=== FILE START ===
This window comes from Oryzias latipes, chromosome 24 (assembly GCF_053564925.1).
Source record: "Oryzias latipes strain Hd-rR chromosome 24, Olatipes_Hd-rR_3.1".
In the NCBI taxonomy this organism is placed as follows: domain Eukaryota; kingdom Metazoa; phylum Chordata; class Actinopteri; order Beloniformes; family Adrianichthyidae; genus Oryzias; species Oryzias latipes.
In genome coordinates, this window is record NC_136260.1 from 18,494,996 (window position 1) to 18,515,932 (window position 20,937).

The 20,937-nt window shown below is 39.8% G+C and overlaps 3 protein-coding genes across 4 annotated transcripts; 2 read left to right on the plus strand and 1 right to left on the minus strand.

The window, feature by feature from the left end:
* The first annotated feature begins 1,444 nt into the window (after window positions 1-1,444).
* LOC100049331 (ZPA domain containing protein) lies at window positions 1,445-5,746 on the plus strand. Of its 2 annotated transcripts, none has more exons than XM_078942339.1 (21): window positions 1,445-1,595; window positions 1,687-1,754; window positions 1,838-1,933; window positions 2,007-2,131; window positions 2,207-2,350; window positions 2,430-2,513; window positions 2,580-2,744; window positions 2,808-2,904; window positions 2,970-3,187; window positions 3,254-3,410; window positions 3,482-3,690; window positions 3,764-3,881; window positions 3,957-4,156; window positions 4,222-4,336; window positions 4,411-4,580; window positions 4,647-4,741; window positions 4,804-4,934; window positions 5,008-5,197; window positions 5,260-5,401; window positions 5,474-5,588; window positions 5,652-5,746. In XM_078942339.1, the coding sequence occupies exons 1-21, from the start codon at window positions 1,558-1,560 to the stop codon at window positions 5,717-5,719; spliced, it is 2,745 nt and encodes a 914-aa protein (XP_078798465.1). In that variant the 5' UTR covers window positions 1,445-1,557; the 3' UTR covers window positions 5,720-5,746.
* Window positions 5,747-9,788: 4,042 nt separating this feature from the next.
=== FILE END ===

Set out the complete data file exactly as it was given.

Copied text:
This window comes from Oryzias latipes, chromosome 24 (assembly GCF_053564925.1).
Source record: "Oryzias latipes strain Hd-rR chromosome 24, Olatipes_Hd-rR_3.1".
In the NCBI taxonomy this organism is placed as follows: domain Eukaryota; kingdom Metazoa; phylum Chordata; class Actinopteri; order Beloniformes; family Adrianichthyidae; genus Oryzias; species Oryzias latipes.
In genome coordinates, this window is record NC_136260.1 from 18,494,996 (window position 1) to 18,515,932 (window position 20,937).

The 20,937-nt window shown below is 39.8% G+C and overlaps 3 protein-coding genes across 4 annotated transcripts; 2 read left to right on the plus strand and 1 right to left on the minus strand.

The window, feature by feature from the left end:
* The first annotated feature begins 1,444 nt into the window (after window positions 1-1,444).
* LOC100049331 (ZPA domain containing protein) lies at window positions 1,445-5,746 on the plus strand. Of its 2 annotated transcripts, none has more exons than XM_078942339.1 (21): window positions 1,445-1,595; window positions 1,687-1,754; window positions 1,838-1,933; window positions 2,007-2,131; window positions 2,207-2,350; window positions 2,430-2,513; window positions 2,580-2,744; window positions 2,808-2,904; window positions 2,970-3,187; window positions 3,254-3,410; window positions 3,482-3,690; window positions 3,764-3,881; window positions 3,957-4,156; window positions 4,222-4,336; window positions 4,411-4,580; window positions 4,647-4,741; window positions 4,804-4,934; window positions 5,008-5,197; window positions 5,260-5,401; window positions 5,474-5,588; window positions 5,652-5,746. In XM_078942339.1, the coding sequence occupies exons 1-21, from the start codon at window positions 1,558-1,560 to the stop codon at window positions 5,717-5,719; spliced, it is 2,745 nt and encodes a 914-aa protein (XP_078798465.1). In that variant the 5' UTR covers window positions 1,445-1,557; the 3' UTR covers window positions 5,720-5,746.
* Window positions 5,747-9,788: 4,042 nt separating this feature from the next.